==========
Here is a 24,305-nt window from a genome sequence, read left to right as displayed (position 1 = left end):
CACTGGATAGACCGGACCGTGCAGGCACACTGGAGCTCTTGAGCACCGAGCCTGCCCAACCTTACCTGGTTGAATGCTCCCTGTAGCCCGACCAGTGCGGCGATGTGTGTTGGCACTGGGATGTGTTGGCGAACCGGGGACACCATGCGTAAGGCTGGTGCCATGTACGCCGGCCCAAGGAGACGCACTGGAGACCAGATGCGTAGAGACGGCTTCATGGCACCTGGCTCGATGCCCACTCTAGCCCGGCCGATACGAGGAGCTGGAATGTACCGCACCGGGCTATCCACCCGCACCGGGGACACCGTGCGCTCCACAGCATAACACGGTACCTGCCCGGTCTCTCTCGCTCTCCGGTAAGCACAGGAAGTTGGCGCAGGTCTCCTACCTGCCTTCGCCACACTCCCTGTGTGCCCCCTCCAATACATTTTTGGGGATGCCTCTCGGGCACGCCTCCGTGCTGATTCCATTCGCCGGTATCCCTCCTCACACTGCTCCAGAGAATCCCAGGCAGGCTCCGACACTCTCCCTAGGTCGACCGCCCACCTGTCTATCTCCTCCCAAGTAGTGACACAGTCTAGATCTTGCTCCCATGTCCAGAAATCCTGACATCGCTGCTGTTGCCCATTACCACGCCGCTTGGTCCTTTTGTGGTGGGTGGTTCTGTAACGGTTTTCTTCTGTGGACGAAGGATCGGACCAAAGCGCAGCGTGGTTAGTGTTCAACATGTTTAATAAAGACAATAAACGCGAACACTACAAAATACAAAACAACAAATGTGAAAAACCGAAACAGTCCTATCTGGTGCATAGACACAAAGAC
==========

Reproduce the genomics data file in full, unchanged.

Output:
Here is a 24,305-nt window from a genome sequence, read left to right as displayed (position 1 = left end):
CACTGGATAGACCGGACCGTGCAGGCACACTGGAGCTCTTGAGCACCGAGCCTGCCCAACCTTACCTGGTTGAATGCTCCCTGTAGCCCGACCAGTGCGGCGATGTGTGTTGGCACTGGGATGTGTTGGCGAACCGGGGACACCATGCGTAAGGCTGGTGCCATGTACGCCGGCCCAAGGAGACGCACTGGAGACCAGATGCGTAGAGACGGCTTCATGGCACCTGGCTCGATGCCCACTCTAGCCCGGCCGATACGAGGAGCTGGAATGTACCGCACCGGGCTATCCACCCGCACCGGGGACACCGTGCGCTCCACAGCATAACACGGTACCTGCCCGGTCTCTCTCGCTCTCCGGTAAGCACAGGAAGTTGGCGCAGGTCTCCTACCTGCCTTCGCCACACTCCCTGTGTGCCCCCTCCAATACATTTTTGGGGATGCCTCTCGGGCACGCCTCCGTGCTGATTCCATTCGCCGGTATCCCTCCTCACACTGCTCCAGAGAATCCCAGGCAGGCTCCGACACTCTCCCTAGGTCGACCGCCCACCTGTCTATCTCCTCCCAAGTAGTGACACAGTCTAGATCTTGCTCCCATGTCCAGAAATCCTGACATCGCTGCTGTTGCCCATTACCACGCCGCTTGGTCCTTTTGTGGTGGGTGGTTCTGTAACGGTTTTCTTCTGTGGACGAAGGATCGGACCAAAGCGCAGCGTGGTTAGTGTTCAACATGTTTAATAAAGACAATAAACGCGAACACTACAAAATACAAAACAACAAATGTGAAAAACCGAAACAGTCCTATCTGGTGCATAGACACAAAGAC